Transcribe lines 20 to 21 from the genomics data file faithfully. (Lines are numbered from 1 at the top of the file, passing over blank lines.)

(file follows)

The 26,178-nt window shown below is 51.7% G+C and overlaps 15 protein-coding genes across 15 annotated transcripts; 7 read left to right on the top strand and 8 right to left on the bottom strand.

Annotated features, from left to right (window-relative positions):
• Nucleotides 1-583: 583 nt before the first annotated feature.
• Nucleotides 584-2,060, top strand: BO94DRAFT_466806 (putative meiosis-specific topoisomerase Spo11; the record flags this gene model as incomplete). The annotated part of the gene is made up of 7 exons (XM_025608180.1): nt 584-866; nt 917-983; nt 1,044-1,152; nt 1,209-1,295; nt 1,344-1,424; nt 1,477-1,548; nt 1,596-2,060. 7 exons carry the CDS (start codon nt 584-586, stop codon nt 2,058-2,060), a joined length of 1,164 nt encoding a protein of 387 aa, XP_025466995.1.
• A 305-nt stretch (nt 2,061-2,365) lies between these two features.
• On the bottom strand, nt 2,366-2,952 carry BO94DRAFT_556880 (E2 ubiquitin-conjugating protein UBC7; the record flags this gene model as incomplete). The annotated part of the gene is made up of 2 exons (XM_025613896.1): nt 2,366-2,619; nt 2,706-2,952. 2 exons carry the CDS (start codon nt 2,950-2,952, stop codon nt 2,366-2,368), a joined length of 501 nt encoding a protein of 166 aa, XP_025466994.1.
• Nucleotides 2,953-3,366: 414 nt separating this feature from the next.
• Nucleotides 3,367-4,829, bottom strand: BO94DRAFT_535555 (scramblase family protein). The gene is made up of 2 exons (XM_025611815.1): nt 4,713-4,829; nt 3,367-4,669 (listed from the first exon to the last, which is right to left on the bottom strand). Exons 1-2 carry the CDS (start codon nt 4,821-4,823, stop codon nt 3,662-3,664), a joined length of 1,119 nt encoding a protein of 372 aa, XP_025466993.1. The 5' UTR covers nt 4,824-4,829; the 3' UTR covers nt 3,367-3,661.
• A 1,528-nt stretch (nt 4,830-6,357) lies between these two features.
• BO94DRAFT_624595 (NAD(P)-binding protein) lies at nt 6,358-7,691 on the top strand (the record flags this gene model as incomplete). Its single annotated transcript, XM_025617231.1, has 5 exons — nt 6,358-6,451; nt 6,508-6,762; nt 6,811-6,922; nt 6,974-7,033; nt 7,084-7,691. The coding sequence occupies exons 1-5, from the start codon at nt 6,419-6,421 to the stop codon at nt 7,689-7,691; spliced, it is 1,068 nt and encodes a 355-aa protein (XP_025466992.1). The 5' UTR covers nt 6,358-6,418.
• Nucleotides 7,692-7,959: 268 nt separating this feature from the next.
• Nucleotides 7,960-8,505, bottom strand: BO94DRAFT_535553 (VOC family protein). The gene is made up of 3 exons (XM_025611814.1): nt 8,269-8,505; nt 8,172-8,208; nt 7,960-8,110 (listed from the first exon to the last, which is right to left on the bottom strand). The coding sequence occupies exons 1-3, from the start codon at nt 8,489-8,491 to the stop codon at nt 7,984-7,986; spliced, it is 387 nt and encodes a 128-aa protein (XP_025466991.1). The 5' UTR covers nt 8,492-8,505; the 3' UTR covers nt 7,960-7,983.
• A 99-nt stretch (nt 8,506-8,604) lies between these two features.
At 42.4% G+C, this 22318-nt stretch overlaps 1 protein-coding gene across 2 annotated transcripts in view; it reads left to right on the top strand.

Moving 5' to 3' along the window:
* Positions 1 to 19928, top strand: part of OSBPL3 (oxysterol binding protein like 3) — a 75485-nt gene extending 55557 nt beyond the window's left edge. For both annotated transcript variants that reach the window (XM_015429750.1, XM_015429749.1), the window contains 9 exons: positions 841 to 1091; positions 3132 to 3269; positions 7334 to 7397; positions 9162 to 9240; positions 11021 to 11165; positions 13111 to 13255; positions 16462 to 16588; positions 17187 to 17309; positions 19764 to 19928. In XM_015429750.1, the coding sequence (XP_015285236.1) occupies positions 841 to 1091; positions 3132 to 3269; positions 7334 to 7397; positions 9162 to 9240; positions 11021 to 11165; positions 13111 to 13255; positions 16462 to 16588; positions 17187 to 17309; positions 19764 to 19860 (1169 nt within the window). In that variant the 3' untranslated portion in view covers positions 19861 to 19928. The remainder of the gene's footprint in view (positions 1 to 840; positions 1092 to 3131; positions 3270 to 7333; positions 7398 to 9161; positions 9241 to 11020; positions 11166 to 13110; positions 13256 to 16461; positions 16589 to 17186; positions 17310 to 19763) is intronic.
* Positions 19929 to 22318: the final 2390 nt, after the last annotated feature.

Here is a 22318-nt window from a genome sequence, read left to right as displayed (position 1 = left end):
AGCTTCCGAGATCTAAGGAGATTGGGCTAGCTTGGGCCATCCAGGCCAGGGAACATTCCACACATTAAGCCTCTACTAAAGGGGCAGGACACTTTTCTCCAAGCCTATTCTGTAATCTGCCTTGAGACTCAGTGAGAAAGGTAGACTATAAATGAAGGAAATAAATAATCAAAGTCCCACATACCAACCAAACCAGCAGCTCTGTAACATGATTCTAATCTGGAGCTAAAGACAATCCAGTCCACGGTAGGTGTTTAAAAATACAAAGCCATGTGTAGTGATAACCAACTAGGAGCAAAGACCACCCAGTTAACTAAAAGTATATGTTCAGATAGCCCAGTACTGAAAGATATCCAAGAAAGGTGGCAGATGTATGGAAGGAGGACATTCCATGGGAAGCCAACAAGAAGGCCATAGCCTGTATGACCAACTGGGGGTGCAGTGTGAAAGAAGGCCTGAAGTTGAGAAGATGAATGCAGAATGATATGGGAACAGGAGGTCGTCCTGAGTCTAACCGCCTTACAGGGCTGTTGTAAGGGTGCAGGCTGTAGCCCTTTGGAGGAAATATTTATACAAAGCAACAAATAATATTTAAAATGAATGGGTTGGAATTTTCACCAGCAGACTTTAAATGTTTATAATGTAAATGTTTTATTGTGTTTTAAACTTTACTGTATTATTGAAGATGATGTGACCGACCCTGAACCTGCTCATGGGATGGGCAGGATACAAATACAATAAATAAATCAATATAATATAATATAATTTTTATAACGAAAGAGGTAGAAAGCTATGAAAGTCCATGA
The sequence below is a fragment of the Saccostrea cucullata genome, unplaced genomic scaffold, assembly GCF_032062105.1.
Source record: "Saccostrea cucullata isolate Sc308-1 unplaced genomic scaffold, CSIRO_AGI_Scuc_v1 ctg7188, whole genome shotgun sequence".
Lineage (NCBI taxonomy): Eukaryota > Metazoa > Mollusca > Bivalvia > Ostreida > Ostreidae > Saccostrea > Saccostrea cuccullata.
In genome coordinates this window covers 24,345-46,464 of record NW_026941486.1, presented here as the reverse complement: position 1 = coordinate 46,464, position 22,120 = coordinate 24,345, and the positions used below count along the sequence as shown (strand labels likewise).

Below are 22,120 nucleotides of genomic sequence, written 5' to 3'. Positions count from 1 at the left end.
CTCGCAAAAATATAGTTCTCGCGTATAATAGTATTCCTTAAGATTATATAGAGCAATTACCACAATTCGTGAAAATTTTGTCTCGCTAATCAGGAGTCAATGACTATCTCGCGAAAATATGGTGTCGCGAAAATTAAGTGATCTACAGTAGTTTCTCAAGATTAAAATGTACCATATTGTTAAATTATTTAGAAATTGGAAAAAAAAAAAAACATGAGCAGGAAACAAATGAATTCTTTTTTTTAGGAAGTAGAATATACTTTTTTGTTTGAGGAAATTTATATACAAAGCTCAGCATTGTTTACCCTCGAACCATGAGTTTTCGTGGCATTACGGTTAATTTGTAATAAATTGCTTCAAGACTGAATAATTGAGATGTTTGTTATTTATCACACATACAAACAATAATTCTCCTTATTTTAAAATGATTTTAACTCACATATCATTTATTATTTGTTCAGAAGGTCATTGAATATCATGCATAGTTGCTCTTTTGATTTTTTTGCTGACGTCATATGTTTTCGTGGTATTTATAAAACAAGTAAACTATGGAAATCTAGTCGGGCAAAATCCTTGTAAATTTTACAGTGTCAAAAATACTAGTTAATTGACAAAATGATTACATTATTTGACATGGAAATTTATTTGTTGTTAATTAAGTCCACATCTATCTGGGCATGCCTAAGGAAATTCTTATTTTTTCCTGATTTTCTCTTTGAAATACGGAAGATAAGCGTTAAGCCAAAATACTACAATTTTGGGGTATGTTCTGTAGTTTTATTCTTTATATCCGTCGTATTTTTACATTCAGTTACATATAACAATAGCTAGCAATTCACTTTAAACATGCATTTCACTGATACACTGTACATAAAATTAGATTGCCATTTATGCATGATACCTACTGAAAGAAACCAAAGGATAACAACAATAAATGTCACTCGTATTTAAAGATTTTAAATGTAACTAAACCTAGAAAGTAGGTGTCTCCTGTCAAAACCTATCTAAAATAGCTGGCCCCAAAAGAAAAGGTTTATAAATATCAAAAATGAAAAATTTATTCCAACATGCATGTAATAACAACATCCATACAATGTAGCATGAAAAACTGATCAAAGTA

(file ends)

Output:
The sequence below is a fragment of the Saccostrea cucullata genome, unplaced genomic scaffold, assembly GCF_032062105.1.
Source record: "Saccostrea cucullata isolate Sc308-1 unplaced genomic scaffold, CSIRO_AGI_Scuc_v1 ctg7188, whole genome shotgun sequence".